Let the Good Times Roll

wildeThe trouble with democracy is that sometimes it throws up a result you don’t like. I watched the election until dawn, obviously I have my own thoughts and views on what happened, I don’t need to rehearse these here. I will say that it’s important that you actually do vote, whenever you can – democracy is a muscle, if you don’t use it it dies. We are all passionate and contra Yeats that’s sometimes a good thing.

That is not the view of Giles Fraser though, who in the Guardian declares that he feels ‘ashamed to be English. Ashamed to belong to a country that has clearly identified itself as insular, self-absorbed and apparently caring so little for the most vulnerable people among us.’

And he goes on to say this:

The utterly miserable thought strikes me that Russell Brand just might have been right. What difference did my vote make? Why indeed do people vote, and care so passionately about voting, particularly in constituencies in which voting one way or the other won’t make a blind bit of difference? And why do the poor vote when, by voting, they merely give legitimacy to a system that connives with their oppression and alienation?

Fraser’s theory is that people vote on their self interest, at the expense of the common welfare: we ‘want to present to the nice polling man as socially inclusive, but who, in the privacy of the booth, tick the box of our own self-interest.’ This hurts the vulnerable among us, because more people vote for selfish reasons than for altruistic reasons, and so the results lead to government for the selfish people at the expense of the vulnerable people. And so, Fraser asks: ‘Did we just vote for our own narrow concerns and sod the rest?’

The schema is full of holes. Many wealthy people have altruistic concerns about social welfare and vote accordingly. Many people with low incomes and miserable lives don’t vote for social welfare type candidates. And we can argue also with Fraser’s point that when the oppressed vote, ‘they merely give legitimacy to a system that connives with their oppression and alienation.’ For isn’t it in the best interest of the oppressed that they vote and campaign and get organised so that they can beat the system at its own game? Russell Brand was wrong because he told people not to vote and specifically he encouraged young people not to vote when it’s not just in their own interest that the 18-30 group vote but because they are our future. We need them to keep parliamentary democracy in business.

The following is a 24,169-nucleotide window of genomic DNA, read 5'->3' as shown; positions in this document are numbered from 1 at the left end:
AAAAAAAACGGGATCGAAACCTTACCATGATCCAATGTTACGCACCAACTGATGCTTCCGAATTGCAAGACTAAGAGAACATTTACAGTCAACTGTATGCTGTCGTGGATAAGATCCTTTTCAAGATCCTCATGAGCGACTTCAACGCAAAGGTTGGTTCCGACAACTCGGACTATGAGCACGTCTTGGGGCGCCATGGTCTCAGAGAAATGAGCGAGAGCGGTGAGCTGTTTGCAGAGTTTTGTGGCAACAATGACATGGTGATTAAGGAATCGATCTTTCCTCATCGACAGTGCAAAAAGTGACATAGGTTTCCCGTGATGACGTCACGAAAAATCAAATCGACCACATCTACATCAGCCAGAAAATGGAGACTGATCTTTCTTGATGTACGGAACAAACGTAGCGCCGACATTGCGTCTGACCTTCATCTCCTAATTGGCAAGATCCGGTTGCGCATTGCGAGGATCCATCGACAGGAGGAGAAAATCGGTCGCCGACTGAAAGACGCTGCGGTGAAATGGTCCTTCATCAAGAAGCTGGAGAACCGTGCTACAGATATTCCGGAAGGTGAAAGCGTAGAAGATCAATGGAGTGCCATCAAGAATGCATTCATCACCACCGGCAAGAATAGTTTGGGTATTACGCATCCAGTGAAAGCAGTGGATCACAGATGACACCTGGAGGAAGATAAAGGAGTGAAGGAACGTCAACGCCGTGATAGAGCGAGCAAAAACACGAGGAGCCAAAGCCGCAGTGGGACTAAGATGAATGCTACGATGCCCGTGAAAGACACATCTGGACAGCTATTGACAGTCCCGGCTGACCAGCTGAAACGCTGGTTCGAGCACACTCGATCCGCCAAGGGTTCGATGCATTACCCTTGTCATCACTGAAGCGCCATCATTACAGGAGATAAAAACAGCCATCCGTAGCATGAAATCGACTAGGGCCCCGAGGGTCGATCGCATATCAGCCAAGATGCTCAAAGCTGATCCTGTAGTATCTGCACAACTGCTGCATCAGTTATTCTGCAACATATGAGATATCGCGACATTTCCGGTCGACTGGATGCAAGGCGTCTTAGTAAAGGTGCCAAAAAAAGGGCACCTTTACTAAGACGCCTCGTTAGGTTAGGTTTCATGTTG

Any crime writer will tell you that human motivation is complex. How do the thoughts and intuitions inside us translate into a world that we create? We can all be selfish and acquisitive, we can also exercise compassion. As Oscar Wilde said, people ‘find themselves surrounded by hideous poverty, by hideous ugliness, by hideous starvation. It is inevitable that they should be strongly moved by all this.’ To explain the world in terms of motivation is… difficult. Marxists and hypercapitalists tried to predict the future in terms of pure self interest but the results weren’t great. Wilde believed that the big revolution would free the individual from ‘the sordid necessity of living for others’ and ‘would be of value simple because it will lead to Individualism.’

Reformers of Fraser’s worldview would recoil from this because they equate individualism with greed. The backlash against the Enlightenment came from this. Communal dissent is great: individual dissent, not so great. An organised demonstration against the government is fine but a man who writes a book dissenting against powerful belief systems can’t blame anyone else for the death threats in his morning mail. Positive change will come from benign communal authority.

But self interest is not always about greed. People have individual passions and creativities, which can’t be said to impact on anyone else in a negative way. The man enjoying a hike in the beautiful Yorkshire Dales can be said to be selfish, but it’s not a selfishness that hurts anyone. Why do the poor vote? Fraser asks. They vote because they want bread on the table but they also want to be able to live freely and express themselves. The free country is not a perfect world. But social welfare doesn’t thrive under despotisms. North Korea is not known for its credit union programmes and third sector networking. There’s no benign state out there that will save us and people know that. People don’t like being told what to say and do. People want bread but they also want freedom: what Wilde called ‘the true pleasure and joy of living.’

A politician might call this impractical. But as dear Oscar also said: ‘This is perfectly true. It is impractical, and it goes against human nature. That is why it is worth carrying out’.

 

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One Response to “Let the Good Times Roll”

  1. Paul Murdoch Says:

    Been reading The Soul of Man under Socialism? Love it. The best thing about it is it’s exactly what you’d think and even hope it would be. It’s actually full of what I can only describe of wisdom. But it’s not exactly Socialism is it? Never quite follows through on the necessary ramifications.

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